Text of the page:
When you think of heavily polluting industries you probably think of the oil industry, the coal industry, and agriculture. Would it surprise you to learn that fashion is the second leading polluter in the world behind the oil industry? We don’t always think of fashion as being something that pollutes, but it is an industry that combines multiple other industries (think agriculture and manufacturing at the base) and has grown 400% in just 20 years.
Fashion has become a throw-away industry in the last two decades. Many people will wear something just a few times and then move on to something else. Serious decreases in price have allowed for this lifestyle- production is often outsourced, making the end products easier to afford. Add that to the fact stores release new items weekly and fashion magazines debut “the next big thing” constantly and you have a recipe for a totally unnecessary waste stream. New stuff coming out all the time coupled with low prices creates an unnecessary and unsustainable throw away fashion culture. There’s just no need to always have the next big fashion statement in your closet waiting to go out of style and be thrown away. The average American family spends nearly $2000 a year on clothing- an expenditure that can easily be scaled back.
Each American is responsible for creating 82 pounds of textile waste per year. That adds up to 11 million pounds per year in the United States alone! A quarter of pesticides worldwide are used in cotton fields alone, and it takes 900 gallons of water to make a single pair of jeans! Up to 20% of water pollution comes from synthetic textile dyes. Switching to natural dyes, organic cotton, and reusing and repurposing items can save a lot of waste and pollution.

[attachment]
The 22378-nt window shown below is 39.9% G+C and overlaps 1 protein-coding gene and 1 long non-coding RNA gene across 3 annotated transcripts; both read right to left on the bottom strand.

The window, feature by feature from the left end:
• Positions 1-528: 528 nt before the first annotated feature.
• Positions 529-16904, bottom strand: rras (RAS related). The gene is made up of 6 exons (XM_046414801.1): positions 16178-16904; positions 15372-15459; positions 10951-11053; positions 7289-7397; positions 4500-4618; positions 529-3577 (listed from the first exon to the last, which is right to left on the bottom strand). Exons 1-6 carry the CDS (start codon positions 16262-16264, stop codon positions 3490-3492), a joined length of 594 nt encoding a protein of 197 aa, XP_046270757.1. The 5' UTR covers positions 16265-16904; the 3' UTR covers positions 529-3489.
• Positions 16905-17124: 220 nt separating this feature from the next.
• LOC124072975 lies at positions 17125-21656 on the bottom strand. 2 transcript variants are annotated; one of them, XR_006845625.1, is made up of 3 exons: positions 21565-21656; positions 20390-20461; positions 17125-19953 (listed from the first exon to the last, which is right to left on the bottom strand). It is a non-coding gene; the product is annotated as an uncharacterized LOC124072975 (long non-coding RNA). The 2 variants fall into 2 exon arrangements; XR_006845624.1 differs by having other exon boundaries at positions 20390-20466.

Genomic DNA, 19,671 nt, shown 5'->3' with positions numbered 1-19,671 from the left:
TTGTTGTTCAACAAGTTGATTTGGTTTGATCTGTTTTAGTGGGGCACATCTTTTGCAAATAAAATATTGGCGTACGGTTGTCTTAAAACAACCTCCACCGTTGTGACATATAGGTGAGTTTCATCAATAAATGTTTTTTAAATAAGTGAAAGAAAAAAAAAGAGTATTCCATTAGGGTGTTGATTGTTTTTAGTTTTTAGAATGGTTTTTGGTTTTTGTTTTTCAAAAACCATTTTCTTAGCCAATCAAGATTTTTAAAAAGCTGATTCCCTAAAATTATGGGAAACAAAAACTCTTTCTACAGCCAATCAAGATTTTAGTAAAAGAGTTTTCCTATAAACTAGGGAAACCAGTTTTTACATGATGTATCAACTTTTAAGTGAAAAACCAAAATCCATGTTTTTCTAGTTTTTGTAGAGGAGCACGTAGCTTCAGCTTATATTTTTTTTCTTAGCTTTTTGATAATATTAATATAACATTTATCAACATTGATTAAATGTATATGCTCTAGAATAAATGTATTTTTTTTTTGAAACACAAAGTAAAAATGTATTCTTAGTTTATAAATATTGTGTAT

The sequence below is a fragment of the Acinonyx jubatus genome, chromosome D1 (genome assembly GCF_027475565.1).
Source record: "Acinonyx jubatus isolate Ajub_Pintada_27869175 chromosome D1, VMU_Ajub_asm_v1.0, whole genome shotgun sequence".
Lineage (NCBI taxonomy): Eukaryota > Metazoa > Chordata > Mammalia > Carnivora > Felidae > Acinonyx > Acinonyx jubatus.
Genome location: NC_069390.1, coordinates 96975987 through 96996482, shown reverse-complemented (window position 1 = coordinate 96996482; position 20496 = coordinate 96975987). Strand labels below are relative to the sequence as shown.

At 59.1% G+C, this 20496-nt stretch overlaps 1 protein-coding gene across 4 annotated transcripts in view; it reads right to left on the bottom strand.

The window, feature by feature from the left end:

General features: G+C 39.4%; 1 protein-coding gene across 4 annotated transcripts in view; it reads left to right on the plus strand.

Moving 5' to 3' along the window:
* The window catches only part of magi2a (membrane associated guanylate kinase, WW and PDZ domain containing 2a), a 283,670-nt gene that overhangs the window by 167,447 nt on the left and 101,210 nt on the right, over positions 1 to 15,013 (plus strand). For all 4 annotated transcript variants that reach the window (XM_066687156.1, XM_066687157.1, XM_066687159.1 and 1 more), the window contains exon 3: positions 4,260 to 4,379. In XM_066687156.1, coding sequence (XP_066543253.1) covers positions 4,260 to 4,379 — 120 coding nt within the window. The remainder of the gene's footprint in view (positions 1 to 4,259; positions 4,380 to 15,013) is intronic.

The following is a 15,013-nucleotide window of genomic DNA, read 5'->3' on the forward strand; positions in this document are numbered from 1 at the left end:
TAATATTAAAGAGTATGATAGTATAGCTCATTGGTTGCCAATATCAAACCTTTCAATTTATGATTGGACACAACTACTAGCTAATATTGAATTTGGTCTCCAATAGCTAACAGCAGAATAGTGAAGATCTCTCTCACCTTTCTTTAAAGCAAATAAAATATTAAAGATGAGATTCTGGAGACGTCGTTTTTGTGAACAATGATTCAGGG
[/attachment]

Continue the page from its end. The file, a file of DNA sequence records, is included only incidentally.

The fashion industry has responded to pollution concerns in a big way. Many clothing manufacturers are offering organic and naturally dyed clothing options. Synergy Clothing, Blue Canoe, and Hanna Andersson all make organic clothing in popular styles. There are several companies making or selling eco-friendly accessories as well.
Eyeglasses are being made with a number of different sustainable or repurposed materials. Some are made from reclaimed wood, while others are made from recycled or plant-based plastics. Others are being made from bamboo, a fast-growing eco-friendly grass with multiple uses. There are even glasses being made with plastics reclaimed from the sea, ten percent of which comes from discarded fishing nets. If you could choose fashion accessories that contributed to the cleanup of the oceans, why wouldn’t you?
The first step to fixing a problem is to admit there is one, and it’s becoming more obvious these days that fashion is on an unsustainable trajectory. There are lots of ways to correct this trajectory and every little correction gets us headed in the right direction. The next time you need a new pair of glasses, will you look for eco-friendly frames? The next time you need a new sweater will you go for something made of organic cotton? Learn more about the fashion industry’s push to become more sustainable and eco-friendly from this infographic.